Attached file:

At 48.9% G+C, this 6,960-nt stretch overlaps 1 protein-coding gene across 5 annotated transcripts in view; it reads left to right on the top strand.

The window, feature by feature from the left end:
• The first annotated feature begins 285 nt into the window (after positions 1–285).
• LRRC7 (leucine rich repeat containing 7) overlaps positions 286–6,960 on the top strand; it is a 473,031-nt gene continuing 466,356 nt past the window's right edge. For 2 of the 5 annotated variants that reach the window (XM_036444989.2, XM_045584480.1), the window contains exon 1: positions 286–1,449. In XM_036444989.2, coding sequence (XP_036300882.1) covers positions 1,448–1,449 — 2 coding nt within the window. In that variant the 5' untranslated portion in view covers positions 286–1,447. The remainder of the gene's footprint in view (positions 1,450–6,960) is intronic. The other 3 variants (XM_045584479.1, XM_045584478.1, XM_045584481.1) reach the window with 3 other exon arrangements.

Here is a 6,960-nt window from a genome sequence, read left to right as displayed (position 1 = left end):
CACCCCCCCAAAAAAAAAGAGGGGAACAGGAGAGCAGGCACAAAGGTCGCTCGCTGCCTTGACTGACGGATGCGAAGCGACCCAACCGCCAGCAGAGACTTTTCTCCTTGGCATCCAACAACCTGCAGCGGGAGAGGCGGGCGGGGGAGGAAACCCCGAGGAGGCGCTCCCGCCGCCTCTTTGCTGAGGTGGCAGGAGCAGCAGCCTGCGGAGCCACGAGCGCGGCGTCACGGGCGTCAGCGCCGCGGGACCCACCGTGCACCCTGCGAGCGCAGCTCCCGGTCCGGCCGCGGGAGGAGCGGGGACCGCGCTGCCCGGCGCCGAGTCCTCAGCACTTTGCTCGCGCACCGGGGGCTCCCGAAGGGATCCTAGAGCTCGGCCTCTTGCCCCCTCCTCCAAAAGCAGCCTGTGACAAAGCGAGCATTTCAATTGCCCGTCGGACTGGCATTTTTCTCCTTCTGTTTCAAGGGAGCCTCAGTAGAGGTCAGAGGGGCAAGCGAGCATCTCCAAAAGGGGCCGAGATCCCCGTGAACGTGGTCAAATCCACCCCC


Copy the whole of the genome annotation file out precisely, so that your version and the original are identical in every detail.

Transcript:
At 48.9% G+C, this 6,960-nt stretch overlaps 1 protein-coding gene across 5 annotated transcripts in view; it reads left to right on the top strand.

The window, feature by feature from the left end:
• The first annotated feature begins 285 nt into the window (after positions 1–285).
• LRRC7 (leucine rich repeat containing 7) overlaps positions 286–6,960 on the top strand; it is a 473,031-nt gene continuing 466,356 nt past the window's right edge. For 2 of the 5 annotated variants that reach the window (XM_036444989.2, XM_045584480.1), the window contains exon 1: positions 286–1,449. In XM_036444989.2, coding sequence (XP_036300882.1) covers positions 1,448–1,449 — 2 coding nt within the window. In that variant the 5' untranslated portion in view covers positions 286–1,447. The remainder of the gene's footprint in view (positions 1,450–6,960) is intronic. The other 3 variants (XM_045584479.1, XM_045584478.1, XM_045584481.1) reach the window with 3 other exon arrangements.

Here is a 6,960-nt window from a genome sequence, read left to right as displayed (position 1 = left end):
CACCCCCCCAAAAAAAAAGAGGGGAACAGGAGAGCAGGCACAAAGGTCGCTCGCTGCCTTGACTGACGGATGCGAAGCGACCCAACCGCCAGCAGAGACTTTTCTCCTTGGCATCCAACAACCTGCAGCGGGAGAGGCGGGCGGGGGAGGAAACCCCGAGGAGGCGCTCCCGCCGCCTCTTTGCTGAGGTGGCAGGAGCAGCAGCCTGCGGAGCCACGAGCGCGGCGTCACGGGCGTCAGCGCCGCGGGACCCACCGTGCACCCTGCGAGCGCAGCTCCCGGTCCGGCCGCGGGAGGAGCGGGGACCGCGCTGCCCGGCGCCGAGTCCTCAGCACTTTGCTCGCGCACCGGGGGCTCCCGAAGGGATCCTAGAGCTCGGCCTCTTGCCCCCTCCTCCAAAAGCAGCCTGTGACAAAGCGAGCATTTCAATTGCCCGTCGGACTGGCATTTTTCTCCTTCTGTTTCAAGGGAGCCTCAGTAGAGGTCAGAGGGGCAAGCGAGCATCTCCAAAAGGGGCCGAGATCCCCGTGAACGTGGTCAAATCCACCCCC